Summary: Efficient visual search relies on the co-occurrence statistics of distractor shapes. Increased search efficiency among co-occurring distractors is probably driven by faster and/or more accurate rejection of a distractor's partner as a possible target.
Publication: JOV'22 paper
Comments: JOV paper in brief

Bodies as features in visual search

With: Marius Peelen
Summary: Are high-level visual features prioritised, via feature-based attention, spatially-globally? We found attentional gain modulation of the fMRI representations of body silhouettes, presented in task-irrelevant locations, in high-level visual cortex.
Publication: NeuroImage'22 paper
Comments: NeuroImage paper in brief, Code + Data


Recurrent operations in neural networks trained to recognise objects

With: Giacomo Aldegheri, Tim Kietzmann
Summary: In a recurrent neural network trained for object categorization, the recurrent flow carries category-orthogonal object feature (e.g. object location) information, which is used, iteratively, to constrain the subsequent inferences about the object's category.
Publication: SVRHM'21 paper
Comments: SVRHM paper in brief


The function of early task-based modulations in object detection

With: Giacomo Aldegheri, Marcel van Gerven, Marius Peelen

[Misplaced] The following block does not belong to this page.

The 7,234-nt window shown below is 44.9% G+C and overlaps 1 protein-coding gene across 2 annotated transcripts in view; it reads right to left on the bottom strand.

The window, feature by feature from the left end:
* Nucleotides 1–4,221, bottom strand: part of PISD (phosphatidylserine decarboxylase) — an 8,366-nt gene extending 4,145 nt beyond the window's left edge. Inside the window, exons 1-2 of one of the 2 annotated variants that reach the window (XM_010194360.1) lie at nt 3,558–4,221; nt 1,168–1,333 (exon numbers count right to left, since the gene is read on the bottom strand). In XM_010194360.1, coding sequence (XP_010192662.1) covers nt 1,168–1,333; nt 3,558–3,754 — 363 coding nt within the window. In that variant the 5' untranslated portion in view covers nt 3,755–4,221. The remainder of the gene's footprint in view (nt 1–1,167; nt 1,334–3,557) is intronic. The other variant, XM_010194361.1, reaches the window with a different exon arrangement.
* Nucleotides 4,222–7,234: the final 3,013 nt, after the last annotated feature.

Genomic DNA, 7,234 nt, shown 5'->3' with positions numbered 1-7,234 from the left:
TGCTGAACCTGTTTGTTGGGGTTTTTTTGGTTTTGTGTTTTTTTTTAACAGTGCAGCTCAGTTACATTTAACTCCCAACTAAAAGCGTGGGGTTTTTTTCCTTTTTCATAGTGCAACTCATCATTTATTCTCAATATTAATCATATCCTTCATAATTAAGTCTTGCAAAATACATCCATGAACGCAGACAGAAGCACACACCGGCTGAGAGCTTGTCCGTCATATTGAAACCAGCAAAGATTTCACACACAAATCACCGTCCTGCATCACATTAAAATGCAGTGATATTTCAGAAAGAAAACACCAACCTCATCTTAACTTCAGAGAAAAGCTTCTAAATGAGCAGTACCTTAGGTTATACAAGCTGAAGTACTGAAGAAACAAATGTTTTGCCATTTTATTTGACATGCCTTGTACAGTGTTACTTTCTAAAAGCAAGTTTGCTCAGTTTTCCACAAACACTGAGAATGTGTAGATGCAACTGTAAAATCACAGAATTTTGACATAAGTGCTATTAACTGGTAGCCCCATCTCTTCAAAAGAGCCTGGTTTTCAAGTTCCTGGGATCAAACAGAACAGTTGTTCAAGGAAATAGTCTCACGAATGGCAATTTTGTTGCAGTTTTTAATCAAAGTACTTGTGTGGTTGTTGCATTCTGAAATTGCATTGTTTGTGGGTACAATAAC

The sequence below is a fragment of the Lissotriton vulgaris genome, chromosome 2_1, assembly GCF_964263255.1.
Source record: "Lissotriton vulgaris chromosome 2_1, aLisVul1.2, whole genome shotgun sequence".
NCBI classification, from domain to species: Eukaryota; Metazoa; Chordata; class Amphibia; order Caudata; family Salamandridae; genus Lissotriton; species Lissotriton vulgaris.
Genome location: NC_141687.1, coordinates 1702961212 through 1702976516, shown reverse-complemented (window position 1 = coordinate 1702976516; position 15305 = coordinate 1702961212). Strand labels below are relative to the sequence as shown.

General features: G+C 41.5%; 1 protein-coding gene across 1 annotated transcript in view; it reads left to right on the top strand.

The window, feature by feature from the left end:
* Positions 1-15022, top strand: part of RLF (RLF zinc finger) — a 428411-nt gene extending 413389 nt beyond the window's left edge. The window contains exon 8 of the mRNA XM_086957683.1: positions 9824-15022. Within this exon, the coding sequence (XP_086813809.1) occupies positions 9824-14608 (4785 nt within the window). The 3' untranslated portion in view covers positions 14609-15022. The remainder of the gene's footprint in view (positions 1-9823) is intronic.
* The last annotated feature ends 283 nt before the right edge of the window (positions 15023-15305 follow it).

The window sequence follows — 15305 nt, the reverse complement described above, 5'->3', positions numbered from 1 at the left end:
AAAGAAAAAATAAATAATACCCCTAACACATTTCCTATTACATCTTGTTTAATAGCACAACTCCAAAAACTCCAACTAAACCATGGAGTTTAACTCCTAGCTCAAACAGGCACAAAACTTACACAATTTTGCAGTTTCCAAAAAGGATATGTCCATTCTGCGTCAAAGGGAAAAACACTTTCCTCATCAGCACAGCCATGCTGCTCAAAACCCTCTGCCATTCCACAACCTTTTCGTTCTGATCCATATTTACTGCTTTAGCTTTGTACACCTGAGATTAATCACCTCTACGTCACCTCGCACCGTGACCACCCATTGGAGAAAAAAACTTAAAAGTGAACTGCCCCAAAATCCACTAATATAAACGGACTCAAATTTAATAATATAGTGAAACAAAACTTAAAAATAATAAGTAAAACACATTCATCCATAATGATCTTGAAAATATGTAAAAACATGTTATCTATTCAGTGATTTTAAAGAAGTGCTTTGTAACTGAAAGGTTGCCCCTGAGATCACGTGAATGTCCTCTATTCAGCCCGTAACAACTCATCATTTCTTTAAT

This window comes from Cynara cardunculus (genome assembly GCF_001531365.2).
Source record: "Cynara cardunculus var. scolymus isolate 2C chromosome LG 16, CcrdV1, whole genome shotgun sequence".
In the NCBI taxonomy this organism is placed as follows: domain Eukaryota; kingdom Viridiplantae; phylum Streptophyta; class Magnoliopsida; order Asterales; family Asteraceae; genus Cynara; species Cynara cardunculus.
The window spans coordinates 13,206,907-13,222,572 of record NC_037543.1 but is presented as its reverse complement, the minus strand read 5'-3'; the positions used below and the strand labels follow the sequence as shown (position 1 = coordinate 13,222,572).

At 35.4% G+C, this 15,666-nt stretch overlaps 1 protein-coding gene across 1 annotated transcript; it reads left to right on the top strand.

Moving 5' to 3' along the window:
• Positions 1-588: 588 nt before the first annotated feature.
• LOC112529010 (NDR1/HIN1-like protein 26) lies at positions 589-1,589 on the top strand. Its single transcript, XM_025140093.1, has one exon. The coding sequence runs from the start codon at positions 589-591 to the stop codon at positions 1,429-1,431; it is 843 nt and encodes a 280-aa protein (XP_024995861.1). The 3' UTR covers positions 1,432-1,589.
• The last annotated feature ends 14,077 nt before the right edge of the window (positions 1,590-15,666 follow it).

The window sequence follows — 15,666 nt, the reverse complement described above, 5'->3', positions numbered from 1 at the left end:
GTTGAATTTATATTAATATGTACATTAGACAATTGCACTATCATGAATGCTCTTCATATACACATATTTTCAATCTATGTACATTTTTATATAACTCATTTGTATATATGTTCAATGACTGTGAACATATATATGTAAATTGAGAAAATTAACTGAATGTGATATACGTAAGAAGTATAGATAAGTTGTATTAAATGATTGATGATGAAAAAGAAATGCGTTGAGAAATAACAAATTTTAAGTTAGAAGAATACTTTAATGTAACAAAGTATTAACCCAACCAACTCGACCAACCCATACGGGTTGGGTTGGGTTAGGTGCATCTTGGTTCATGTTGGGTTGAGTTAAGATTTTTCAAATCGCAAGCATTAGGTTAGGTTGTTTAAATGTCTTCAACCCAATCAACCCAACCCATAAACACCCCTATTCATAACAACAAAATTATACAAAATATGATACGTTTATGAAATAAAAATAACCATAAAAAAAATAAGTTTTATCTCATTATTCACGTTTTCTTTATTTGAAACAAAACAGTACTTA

Summary: Task-based modulation of early visual processing in neural networks alleviates subsequent capacity limits caused by task and neural constraints. Bias/gain modulation of neural activations can be linked to tapping into a superposition of networks. Optimised neural modulations are not feature-similarity gain modulations.
Publications: CCN'18 paper, CCN'19 paper

The influence of scene information on object processing

With: Ilze Thoonen, Sjoerd Meijer, Marius Peelen
Summary: Task-irrelevant scene information biases categorization response towards co-varying objects (e.g. cars on roads). However, no evidence is found, across 4 experiments, for task-irrelevant scene information boosting the sensitivity of detecting co-varying objects. Further experimentation is required for validating these observations.
Comments: Summary presentation

The nature of the animacy organization in human ventral temporal cortex

With: Daria Proklova, Daniel Kaiser, Marius Peelen
Summary: The animacy organisation in the ventral temporal cortex is not fully driven by visual feature differences (modelled with a CNN). It also depends on non-visual (inferred) factors such as agency (quantified through a behavioural task).
Publications: eLife'19 paper, Masters Thesis
Comments: Masters thesis in brief, eLife paper in brief


Reverse dictionary using a word-definition based graph search

With: Varad Choudhari
Summary: A method to process any forward word dictionary to build a reverse dictionary, using a n-hop reverse search on a graph, through word definitions. Performs as well as the state-of-the-art on a 3k lexicon. Doesn't scale well to 80k.
Publication: COLING'16 Paper
Comments: COLING paper in brief


A Spiking Neural Network as a Quadcopter Flight Controller

With: Sukanya Patil, Bipin Rajendran
Summary: a. Model-based control system for quadcopters towards velocity-waypoint navigation.
b. Modular SNNs for real-time arithmetic operations, using plastic synapses. SNNs are hard to tame!
Publications: IJCNN'15 paper, B.Tech. Thesis
Comments: Thesis rumination, IJCNN paper in brief